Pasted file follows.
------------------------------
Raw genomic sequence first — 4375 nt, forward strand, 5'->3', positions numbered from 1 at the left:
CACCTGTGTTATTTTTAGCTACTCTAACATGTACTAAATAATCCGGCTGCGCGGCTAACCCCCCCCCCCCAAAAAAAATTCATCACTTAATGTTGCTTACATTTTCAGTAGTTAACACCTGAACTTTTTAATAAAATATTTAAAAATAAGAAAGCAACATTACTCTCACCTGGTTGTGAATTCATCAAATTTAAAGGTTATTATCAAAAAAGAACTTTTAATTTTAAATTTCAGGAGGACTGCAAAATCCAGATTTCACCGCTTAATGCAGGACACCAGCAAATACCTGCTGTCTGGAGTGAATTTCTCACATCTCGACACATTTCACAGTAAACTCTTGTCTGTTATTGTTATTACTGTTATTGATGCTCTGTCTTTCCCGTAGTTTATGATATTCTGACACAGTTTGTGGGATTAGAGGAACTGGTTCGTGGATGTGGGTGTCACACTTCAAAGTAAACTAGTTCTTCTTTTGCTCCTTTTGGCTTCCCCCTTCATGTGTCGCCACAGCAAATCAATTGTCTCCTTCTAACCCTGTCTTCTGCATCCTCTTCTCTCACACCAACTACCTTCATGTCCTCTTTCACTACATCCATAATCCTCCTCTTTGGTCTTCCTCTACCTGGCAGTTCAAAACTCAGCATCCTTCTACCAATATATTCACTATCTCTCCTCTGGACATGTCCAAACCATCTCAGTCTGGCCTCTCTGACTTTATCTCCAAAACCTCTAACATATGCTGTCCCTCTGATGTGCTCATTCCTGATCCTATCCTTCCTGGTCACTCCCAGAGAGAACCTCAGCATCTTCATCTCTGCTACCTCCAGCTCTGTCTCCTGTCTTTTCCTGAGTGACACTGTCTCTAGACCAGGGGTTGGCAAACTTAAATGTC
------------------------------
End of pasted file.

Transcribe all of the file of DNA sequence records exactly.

Raw genomic sequence first — 4375 nt, forward strand, 5'->3', positions numbered from 1 at the left:
CACCTGTGTTATTTTTAGCTACTCTAACATGTACTAAATAATCCGGCTGCGCGGCTAACCCCCCCCCCCCAAAAAAAATTCATCACTTAATGTTGCTTACATTTTCAGTAGTTAACACCTGAACTTTTTAATAAAATATTTAAAAATAAGAAAGCAACATTACTCTCACCTGGTTGTGAATTCATCAAATTTAAAGGTTATTATCAAAAAAGAACTTTTAATTTTAAATTTCAGGAGGACTGCAAAATCCAGATTTCACCGCTTAATGCAGGACACCAGCAAATACCTGCTGTCTGGAGTGAATTTCTCACATCTCGACACATTTCACAGTAAACTCTTGTCTGTTATTGTTATTACTGTTATTGATGCTCTGTCTTTCCCGTAGTTTATGATATTCTGACACAGTTTGTGGGATTAGAGGAACTGGTTCGTGGATGTGGGTGTCACACTTCAAAGTAAACTAGTTCTTCTTTTGCTCCTTTTGGCTTCCCCCTTCATGTGTCGCCACAGCAAATCAATTGTCTCCTTCTAACCCTGTCTTCTGCATCCTCTTCTCTCACACCAACTACCTTCATGTCCTCTTTCACTACATCCATAATCCTCCTCTTTGGTCTTCCTCTACCTGGCAGTTCAAAACTCAGCATCCTTCTACCAATATATTCACTATCTCTCCTCTGGACATGTCCAAACCATCTCAGTCTGGCCTCTCTGACTTTATCTCCAAAACCTCTAACATATGCTGTCCCTCTGATGTGCTCATTCCTGATCCTATCCTTCCTGGTCACTCCCAGAGAGAACCTCAGCATCTTCATCTCTGCTACCTCCAGCTCTGTCTCCTGTCTTTTCCTGAGTGACACTGTCTCTAGACCAGGGGTTGGCAAACTTAAATGTC